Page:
passwords suck. especially when you have to remember alot of them. eventually you start writing them down ... which sucks. or you come up with one password and use it over and over again ... suck. then some site will come along and make you have some capitalized and/or special characters in the password, and your 'one password' does not fit that criteria, so you have to come up with an even harder to remember password for this one site. that sucks. then another site makes you periodically change your password ... periodic suckiness. to nag even more it remembers your previous passwords (or hashes of them) and wont let you repeat them. did i mention suck?
one solution in the works is kerberos. basically you sign in once, and then your authentication flows from site to site. of course, all these sites have to be updated to support kerberos ... so dont expect anything near term. another solution is a biometric. a biometric is biological characteristic that is unique to you. it can be physiological or behavioral. a physiological biometric is your iris, thumbprint, voice. a behavioral biometric is the way you type, the way you write your signature, etc. for this article, i will summarize how to expose a signature biometric for use on the web. this will let you 'sign in' (pun intended) to web sites in the future using a Tablet PC (test page and video below)
to expose a signature biometric on a web page requires what is called 'ink on the web'. it is currently only possible on Tablet PC 2005 using IE6 and .NET 1.1. this web site has a number of ink-enabled web pages, including the comments link top-right. here are some other links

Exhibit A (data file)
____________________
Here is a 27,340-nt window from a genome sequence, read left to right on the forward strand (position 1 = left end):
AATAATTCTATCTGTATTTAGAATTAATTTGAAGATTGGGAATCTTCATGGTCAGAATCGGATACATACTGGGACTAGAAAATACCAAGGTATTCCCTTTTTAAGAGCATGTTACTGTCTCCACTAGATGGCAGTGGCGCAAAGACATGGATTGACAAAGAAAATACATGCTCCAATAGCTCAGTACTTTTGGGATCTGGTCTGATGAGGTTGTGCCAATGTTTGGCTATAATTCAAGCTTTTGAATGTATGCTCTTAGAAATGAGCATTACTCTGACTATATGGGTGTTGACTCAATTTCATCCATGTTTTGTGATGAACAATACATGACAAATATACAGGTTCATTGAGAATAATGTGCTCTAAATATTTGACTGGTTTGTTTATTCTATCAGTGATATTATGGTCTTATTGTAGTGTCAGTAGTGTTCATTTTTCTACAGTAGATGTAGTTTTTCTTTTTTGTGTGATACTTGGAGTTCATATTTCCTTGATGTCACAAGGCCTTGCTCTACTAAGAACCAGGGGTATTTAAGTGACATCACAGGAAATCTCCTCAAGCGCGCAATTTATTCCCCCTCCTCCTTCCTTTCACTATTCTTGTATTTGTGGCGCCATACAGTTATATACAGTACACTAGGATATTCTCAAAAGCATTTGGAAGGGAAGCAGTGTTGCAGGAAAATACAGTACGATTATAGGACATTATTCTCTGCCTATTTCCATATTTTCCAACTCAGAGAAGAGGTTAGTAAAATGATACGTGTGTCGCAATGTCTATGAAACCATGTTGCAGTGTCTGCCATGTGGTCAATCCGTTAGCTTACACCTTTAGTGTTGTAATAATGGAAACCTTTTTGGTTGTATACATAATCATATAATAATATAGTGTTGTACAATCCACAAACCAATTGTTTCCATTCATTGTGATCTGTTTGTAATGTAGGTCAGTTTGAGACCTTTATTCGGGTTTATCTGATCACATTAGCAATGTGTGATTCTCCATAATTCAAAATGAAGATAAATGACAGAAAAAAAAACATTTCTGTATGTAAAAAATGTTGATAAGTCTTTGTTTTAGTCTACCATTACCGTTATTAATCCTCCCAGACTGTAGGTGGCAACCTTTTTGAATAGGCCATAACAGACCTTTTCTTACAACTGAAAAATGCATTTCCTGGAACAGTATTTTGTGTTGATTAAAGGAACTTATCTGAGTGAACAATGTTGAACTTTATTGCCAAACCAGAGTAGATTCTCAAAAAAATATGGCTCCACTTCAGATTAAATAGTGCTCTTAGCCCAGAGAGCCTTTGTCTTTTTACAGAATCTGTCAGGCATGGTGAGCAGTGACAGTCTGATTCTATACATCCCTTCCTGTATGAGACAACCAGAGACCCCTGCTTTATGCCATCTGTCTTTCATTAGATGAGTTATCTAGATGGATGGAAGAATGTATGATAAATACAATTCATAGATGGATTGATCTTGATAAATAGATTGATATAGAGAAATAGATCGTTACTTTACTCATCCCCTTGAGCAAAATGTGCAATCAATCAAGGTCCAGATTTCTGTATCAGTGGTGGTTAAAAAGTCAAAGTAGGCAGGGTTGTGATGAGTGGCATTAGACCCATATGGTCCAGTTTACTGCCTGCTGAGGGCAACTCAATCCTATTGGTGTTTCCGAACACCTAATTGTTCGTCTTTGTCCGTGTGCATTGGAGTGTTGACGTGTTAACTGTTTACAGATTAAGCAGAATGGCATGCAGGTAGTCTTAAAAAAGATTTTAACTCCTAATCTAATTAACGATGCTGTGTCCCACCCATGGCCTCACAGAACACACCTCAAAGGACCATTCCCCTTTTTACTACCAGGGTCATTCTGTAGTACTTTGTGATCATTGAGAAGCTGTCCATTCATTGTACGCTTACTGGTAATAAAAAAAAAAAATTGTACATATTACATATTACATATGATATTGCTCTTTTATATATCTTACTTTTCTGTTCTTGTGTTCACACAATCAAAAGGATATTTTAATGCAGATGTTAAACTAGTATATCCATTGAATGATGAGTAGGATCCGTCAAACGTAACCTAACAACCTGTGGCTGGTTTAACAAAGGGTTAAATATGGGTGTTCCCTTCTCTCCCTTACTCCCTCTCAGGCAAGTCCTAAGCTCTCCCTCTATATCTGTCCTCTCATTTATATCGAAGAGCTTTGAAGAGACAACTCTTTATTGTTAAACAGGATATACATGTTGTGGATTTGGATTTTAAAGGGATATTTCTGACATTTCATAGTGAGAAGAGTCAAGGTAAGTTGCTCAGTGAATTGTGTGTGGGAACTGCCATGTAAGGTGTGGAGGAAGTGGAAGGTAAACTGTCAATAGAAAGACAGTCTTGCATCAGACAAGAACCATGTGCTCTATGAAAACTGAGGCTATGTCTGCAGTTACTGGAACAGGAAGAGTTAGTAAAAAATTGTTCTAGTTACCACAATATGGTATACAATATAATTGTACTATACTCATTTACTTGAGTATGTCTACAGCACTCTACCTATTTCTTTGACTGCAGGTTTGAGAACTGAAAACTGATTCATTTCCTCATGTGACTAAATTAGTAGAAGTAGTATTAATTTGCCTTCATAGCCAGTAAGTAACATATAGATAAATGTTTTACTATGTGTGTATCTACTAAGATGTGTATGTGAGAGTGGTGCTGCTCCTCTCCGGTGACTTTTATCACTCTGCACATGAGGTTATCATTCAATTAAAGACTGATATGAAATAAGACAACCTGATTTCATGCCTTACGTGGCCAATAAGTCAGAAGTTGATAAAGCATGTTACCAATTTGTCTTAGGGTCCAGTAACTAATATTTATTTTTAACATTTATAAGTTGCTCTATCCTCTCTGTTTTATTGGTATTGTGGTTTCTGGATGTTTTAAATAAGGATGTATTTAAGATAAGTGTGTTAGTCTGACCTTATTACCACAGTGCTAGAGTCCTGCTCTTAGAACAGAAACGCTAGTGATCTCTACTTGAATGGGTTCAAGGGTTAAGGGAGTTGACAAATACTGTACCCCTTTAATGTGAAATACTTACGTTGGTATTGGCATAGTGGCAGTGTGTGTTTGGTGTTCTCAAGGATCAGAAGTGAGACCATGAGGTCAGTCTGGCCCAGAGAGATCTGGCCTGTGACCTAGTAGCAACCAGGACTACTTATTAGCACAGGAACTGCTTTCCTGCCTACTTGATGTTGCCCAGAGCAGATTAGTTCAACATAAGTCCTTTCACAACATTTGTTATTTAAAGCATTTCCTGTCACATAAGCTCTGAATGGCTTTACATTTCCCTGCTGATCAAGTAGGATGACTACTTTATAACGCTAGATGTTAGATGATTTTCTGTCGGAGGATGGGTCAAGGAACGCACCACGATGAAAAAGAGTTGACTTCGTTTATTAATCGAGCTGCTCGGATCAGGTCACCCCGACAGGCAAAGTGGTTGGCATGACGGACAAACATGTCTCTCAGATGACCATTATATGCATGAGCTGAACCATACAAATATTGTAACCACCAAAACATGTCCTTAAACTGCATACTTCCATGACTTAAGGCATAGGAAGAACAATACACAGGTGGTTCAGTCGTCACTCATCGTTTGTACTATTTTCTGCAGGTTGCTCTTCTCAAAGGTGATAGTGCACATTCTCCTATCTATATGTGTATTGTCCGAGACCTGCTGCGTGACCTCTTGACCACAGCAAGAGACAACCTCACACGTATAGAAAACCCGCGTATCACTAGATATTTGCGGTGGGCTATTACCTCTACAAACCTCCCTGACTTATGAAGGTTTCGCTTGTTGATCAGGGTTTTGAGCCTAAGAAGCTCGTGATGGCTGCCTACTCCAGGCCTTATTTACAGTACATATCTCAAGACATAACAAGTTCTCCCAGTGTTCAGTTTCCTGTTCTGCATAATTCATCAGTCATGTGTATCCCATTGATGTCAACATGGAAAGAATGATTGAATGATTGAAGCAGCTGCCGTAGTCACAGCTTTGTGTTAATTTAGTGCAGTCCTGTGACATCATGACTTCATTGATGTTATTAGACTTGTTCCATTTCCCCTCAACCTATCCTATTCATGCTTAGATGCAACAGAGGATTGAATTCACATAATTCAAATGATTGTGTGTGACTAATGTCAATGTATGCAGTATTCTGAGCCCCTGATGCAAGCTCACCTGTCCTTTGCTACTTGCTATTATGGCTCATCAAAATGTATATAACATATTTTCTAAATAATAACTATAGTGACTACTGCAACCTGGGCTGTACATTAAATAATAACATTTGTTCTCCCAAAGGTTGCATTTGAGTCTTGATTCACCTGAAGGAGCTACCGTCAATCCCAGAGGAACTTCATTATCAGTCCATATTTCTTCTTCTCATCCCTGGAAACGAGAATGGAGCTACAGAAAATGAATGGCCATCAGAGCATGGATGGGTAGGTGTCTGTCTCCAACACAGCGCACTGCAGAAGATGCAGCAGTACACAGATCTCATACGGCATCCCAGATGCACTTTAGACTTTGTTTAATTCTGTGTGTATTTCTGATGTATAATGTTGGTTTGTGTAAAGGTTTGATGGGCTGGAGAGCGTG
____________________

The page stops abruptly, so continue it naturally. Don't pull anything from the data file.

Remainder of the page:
it works by a user browsing to a web page. if they are not a registered user then they have to register their signature. first, they choose a username. they ink their username and it is recognized into text. second, they have to check the availability of the username; to make sure it is not already taken. third, the user has to sign their password 3 times. they need to sign the same word each time, and they need to sign it similarly each time. they cannot sign the word lower case one time and upper case the next. after signing 3 times, the control sends the data to the web server.
the web server does some processing of the 3 signatures to generate this template. this template is data concerning the word you sign. currently is considers these aspects of your signature:
this template data will be used later on to verify your signatures when logging in. this biometric algorithm could be made significantly more secure. it could consider pen pressure, tilt of the pen, individual character strokes, and even when your pen is not writing. e.g. when you lift the pen, it could note the path the pen hovers over the tablet until you start writing again. finally, it could do a biometric of the user name too, along with the password.